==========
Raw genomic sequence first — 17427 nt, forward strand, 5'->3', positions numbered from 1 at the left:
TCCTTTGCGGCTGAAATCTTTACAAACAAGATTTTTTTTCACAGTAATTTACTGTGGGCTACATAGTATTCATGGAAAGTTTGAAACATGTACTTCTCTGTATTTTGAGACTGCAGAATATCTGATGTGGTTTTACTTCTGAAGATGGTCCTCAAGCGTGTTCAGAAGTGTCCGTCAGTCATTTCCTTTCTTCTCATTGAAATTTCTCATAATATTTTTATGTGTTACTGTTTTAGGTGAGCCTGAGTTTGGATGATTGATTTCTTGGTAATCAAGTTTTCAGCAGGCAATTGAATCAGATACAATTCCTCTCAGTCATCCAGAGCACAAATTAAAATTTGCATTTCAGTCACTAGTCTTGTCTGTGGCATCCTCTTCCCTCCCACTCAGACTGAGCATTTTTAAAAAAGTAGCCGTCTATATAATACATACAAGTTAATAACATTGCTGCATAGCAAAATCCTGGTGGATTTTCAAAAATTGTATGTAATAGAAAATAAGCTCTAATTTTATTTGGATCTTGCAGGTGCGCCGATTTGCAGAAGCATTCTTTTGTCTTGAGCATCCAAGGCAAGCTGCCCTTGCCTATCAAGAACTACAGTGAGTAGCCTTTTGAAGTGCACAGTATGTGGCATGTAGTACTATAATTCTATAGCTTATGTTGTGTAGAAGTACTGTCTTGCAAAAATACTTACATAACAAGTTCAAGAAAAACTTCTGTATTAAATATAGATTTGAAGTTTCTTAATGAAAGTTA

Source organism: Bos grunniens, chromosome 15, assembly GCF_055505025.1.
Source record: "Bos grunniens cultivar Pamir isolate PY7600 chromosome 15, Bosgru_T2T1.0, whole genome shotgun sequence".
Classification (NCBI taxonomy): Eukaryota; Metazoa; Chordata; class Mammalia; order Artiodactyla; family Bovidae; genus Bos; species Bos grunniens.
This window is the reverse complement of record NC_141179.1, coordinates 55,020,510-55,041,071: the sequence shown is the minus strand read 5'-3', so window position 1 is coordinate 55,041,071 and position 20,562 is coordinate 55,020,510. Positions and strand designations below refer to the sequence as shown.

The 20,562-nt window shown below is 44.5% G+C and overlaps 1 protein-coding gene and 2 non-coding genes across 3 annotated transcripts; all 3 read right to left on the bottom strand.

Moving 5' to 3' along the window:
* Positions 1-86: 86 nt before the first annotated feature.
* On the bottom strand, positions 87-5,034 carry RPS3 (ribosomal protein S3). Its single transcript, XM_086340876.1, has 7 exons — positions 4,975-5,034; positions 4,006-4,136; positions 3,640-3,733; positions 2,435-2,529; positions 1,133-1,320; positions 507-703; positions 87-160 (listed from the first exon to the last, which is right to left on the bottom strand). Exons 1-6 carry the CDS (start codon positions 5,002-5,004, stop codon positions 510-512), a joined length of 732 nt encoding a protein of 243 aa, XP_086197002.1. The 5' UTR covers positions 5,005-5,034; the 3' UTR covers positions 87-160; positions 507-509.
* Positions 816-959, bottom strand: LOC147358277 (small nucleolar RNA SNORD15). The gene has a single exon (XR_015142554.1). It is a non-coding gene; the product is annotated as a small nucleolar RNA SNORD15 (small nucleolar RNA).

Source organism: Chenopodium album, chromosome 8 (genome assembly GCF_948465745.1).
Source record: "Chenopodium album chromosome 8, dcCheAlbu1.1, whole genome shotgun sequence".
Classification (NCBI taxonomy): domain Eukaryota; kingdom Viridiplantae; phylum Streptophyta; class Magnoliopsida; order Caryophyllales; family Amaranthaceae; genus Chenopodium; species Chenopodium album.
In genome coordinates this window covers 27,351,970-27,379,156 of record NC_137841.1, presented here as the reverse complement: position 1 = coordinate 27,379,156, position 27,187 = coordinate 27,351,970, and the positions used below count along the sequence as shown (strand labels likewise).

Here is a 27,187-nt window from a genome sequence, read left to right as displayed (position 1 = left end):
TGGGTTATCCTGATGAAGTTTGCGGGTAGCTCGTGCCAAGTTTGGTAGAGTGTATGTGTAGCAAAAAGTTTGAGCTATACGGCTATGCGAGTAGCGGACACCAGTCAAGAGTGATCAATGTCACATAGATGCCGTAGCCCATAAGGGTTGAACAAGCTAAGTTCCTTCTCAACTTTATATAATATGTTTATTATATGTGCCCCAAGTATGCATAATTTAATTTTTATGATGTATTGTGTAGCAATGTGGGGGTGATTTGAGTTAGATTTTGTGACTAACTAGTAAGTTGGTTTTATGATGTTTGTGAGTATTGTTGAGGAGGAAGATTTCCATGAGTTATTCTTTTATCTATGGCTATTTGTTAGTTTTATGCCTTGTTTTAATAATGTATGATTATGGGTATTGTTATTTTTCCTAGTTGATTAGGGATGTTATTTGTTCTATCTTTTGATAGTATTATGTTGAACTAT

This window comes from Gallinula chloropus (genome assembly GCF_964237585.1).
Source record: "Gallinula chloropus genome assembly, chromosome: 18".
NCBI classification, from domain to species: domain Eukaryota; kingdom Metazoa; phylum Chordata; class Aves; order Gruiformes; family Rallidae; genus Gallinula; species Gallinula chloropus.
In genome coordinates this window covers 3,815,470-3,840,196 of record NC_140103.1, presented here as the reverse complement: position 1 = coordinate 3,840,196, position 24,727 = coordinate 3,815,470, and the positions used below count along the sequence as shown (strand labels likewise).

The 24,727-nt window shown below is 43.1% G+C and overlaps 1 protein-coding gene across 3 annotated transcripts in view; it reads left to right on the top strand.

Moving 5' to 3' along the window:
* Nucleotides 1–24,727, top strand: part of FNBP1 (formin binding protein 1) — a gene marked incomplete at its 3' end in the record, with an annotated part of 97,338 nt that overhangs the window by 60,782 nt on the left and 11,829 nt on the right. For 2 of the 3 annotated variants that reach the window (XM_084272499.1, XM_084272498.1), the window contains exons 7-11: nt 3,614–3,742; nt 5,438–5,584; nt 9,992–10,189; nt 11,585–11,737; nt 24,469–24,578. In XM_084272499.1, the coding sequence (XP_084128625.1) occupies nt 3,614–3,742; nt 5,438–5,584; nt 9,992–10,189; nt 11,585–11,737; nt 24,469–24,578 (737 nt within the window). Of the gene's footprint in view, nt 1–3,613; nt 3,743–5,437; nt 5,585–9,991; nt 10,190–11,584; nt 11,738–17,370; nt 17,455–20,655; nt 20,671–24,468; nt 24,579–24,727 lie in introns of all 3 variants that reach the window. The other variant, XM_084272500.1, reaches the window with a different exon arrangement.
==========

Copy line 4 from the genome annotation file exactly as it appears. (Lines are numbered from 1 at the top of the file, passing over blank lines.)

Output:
Source record: "Bos grunniens cultivar Pamir isolate PY7600 chromosome 15, Bosgru_T2T1.0, whole genome shotgun sequence".